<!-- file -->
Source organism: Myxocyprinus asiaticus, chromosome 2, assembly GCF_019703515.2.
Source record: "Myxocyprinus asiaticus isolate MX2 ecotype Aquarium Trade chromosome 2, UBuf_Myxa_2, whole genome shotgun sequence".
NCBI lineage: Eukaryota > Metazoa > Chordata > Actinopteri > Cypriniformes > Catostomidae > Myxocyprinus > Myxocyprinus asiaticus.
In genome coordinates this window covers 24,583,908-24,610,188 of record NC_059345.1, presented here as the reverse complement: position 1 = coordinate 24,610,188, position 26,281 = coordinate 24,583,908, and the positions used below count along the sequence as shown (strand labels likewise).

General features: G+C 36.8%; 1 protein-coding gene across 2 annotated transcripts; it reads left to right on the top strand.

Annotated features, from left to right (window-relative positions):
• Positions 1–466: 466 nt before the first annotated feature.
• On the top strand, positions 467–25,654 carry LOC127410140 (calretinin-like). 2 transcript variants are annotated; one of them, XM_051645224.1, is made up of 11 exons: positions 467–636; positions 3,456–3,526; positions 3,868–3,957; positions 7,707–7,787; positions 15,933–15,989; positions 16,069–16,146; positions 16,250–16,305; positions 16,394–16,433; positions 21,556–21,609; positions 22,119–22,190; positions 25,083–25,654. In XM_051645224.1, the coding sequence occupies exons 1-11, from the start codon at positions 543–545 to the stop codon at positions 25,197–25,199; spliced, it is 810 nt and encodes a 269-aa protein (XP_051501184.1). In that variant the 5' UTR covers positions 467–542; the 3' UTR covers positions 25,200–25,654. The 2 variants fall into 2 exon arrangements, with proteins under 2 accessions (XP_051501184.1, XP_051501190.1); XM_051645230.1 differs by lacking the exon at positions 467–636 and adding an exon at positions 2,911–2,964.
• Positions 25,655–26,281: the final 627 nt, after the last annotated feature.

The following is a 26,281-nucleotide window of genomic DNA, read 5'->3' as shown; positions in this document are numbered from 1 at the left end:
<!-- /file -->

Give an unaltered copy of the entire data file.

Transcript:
Source organism: Myxocyprinus asiaticus, chromosome 2, assembly GCF_019703515.2.
Source record: "Myxocyprinus asiaticus isolate MX2 ecotype Aquarium Trade chromosome 2, UBuf_Myxa_2, whole genome shotgun sequence".
NCBI lineage: Eukaryota > Metazoa > Chordata > Actinopteri > Cypriniformes > Catostomidae > Myxocyprinus > Myxocyprinus asiaticus.
In genome coordinates this window covers 24,583,908-24,610,188 of record NC_059345.1, presented here as the reverse complement: position 1 = coordinate 24,610,188, position 26,281 = coordinate 24,583,908, and the positions used below count along the sequence as shown (strand labels likewise).

General features: G+C 36.8%; 1 protein-coding gene across 2 annotated transcripts; it reads left to right on the top strand.

Annotated features, from left to right (window-relative positions):
• Positions 1–466: 466 nt before the first annotated feature.
• On the top strand, positions 467–25,654 carry LOC127410140 (calretinin-like). 2 transcript variants are annotated; one of them, XM_051645224.1, is made up of 11 exons: positions 467–636; positions 3,456–3,526; positions 3,868–3,957; positions 7,707–7,787; positions 15,933–15,989; positions 16,069–16,146; positions 16,250–16,305; positions 16,394–16,433; positions 21,556–21,609; positions 22,119–22,190; positions 25,083–25,654. In XM_051645224.1, the coding sequence occupies exons 1-11, from the start codon at positions 543–545 to the stop codon at positions 25,197–25,199; spliced, it is 810 nt and encodes a 269-aa protein (XP_051501184.1). In that variant the 5' UTR covers positions 467–542; the 3' UTR covers positions 25,200–25,654. The 2 variants fall into 2 exon arrangements, with proteins under 2 accessions (XP_051501184.1, XP_051501190.1); XM_051645230.1 differs by lacking the exon at positions 467–636 and adding an exon at positions 2,911–2,964.
• Positions 25,655–26,281: the final 627 nt, after the last annotated feature.

The following is a 26,281-nucleotide window of genomic DNA, read 5'->3' as shown; positions in this document are numbered from 1 at the left end: